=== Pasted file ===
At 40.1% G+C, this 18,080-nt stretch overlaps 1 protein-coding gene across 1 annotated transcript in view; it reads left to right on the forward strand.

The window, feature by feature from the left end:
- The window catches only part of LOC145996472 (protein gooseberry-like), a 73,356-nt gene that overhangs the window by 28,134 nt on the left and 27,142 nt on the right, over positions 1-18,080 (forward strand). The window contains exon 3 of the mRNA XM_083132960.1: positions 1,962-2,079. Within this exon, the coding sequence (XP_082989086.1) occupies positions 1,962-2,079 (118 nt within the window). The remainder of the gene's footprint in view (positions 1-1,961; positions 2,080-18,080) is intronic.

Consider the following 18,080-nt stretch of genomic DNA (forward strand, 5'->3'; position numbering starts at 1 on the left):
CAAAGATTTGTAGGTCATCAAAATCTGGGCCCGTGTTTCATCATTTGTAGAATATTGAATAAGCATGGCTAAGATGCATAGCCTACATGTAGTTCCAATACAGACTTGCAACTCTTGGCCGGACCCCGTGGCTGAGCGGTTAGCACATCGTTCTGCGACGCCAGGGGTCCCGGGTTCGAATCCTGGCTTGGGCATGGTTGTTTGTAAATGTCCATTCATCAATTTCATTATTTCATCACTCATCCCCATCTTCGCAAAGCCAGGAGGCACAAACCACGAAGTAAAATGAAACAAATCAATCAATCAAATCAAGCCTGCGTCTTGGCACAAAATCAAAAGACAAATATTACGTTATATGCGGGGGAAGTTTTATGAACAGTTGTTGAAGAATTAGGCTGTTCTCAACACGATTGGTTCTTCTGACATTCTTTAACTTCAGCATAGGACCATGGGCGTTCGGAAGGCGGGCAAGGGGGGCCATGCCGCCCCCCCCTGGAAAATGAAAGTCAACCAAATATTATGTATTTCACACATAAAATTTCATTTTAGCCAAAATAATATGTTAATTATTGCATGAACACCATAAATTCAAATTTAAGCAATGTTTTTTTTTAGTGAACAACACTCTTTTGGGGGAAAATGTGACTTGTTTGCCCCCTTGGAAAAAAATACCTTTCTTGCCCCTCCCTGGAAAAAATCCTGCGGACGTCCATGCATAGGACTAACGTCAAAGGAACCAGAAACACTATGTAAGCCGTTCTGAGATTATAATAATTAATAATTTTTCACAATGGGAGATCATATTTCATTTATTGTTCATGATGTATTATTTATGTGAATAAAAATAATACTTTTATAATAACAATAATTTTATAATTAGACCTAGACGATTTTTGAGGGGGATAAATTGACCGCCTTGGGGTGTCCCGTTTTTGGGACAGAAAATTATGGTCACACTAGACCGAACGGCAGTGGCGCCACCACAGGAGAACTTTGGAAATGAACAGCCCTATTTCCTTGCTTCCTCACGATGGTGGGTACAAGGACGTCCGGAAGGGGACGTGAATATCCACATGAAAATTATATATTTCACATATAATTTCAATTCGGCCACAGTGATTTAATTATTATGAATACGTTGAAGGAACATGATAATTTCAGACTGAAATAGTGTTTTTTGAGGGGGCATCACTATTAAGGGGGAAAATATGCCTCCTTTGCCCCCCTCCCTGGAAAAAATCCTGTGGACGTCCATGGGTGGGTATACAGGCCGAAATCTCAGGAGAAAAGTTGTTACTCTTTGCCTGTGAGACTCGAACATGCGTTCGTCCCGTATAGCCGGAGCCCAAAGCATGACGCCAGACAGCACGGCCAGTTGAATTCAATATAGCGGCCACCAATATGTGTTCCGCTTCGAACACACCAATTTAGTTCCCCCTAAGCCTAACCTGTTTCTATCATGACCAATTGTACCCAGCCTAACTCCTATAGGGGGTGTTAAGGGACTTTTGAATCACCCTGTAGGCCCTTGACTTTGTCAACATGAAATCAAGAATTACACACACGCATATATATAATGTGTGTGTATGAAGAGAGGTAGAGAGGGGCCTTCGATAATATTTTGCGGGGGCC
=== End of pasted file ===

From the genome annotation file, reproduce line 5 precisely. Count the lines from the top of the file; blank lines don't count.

CAAAGATTTGTAGGTCATCAAAATCTGGGCCCGTGTTTCATCATTTGTAGAATATTGAATAAGCATGGCTAAGATGCATAGCCTACATGTAGTTCCAATACAGACTTGCAACTCTTGGCCGGACCCCGTGGCTGAGCGGTTAGCACATCGTTCTGCGACGCCAGGGGTCCCGGGTTCGAATCCTGGCTTGGGCATGGTTGTTTGTAAATGTCCATTCATCAATTTCATTATTTCATCACTCATCCCCATCTTCGCAAAGCCAGGAGGCACAAACCACGAAGTAAAATGAAACAAATCAATCAATCAAATCAAGCCTGCGTCTTGGCACAAAATCAAAAGACAAATATTACGTTATATGCGGGGGAAGTTTTATGAACAGTTGTTGAAGAATTAGGCTGTTCTCAACACGATTGGTTCTTCTGACATTCTTTAACTTCAGCATAGGACCATGGGCGTTCGGAAGGCGGGCAAGGGGGGCCATGCCGCCCCCCCCTGGAAAATGAAAGTCAACCAAATATTATGTATTTCACACATAAAATTTCATTTTAGCCAAAATAATATGTTAATTATTGCATGAACACCATAAATTCAAATTTAAGCAATGTTTTTTTTTAGTGAACAACACTCTTTTGGGGGAAAATGTGACTTGTTTGCCCCCTTGGAAAAAAATACCTTTCTTGCCCCTCCCTGGAAAAAATCCTGCGGACGTCCATGCATAGGACTAACGTCAAAGGAACCAGAAACACTATGTAAGCCGTTCTGAGATTATAATAATTAATAATTTTTCACAATGGGAGATCATATTTCATTTATTGTTCATGATGTATTATTTATGTGAATAAAAATAATACTTTTATAATAACAATAATTTTATAATTAGACCTAGACGATTTTTGAGGGGGATAAATTGACCGCCTTGGGGTGTCCCGTTTTTGGGACAGAAAATTATGGTCACACTAGACCGAACGGCAGTGGCGCCACCACAGGAGAACTTTGGAAATGAACAGCCCTATTTCCTTGCTTCCTCACGATGGTGGGTACAAGGACGTCCGGAAGGGGACGTGAATATCCACATGAAAATTATATATTTCACATATAATTTCAATTCGGCCACAGTGATTTAATTATTATGAATACGTTGAAGGAACATGATAATTTCAGACTGAAATAGTGTTTTTTGAGGGGGCATCACTATTAAGGGGGAAAATATGCCTCCTTTGCCCCCCTCCCTGGAAAAAATCCTGTGGACGTCCATGGGTGGGTATACAGGCCGAAATCTCAGGAGAAAAGTTGTTACTCTTTGCCTGTGAGACTCGAACATGCGTTCGTCCCGTATAGCCGGAGCCCAAAGCATGACGCCAGACAGCACGGCCAGTTGAATTCAATATAGCGGCCACCAATATGTGTTCCGCTTCGAACACACCAATTTAGTTCCCCCTAAGCCTAACCTGTTTCTATCATGACCAATTGTACCCAGCCTAACTCCTATAGGGGGTGTTAAGGGACTTTTGAATCACCCTGTAGGCCCTTGACTTTGTCAACATGAAATCAAGAATTACACACACGCATATATATAATGTGTGTGTATGAAGAGAGGTAGAGAGGGGCCTTCGATAATATTTTGCGGGGGCC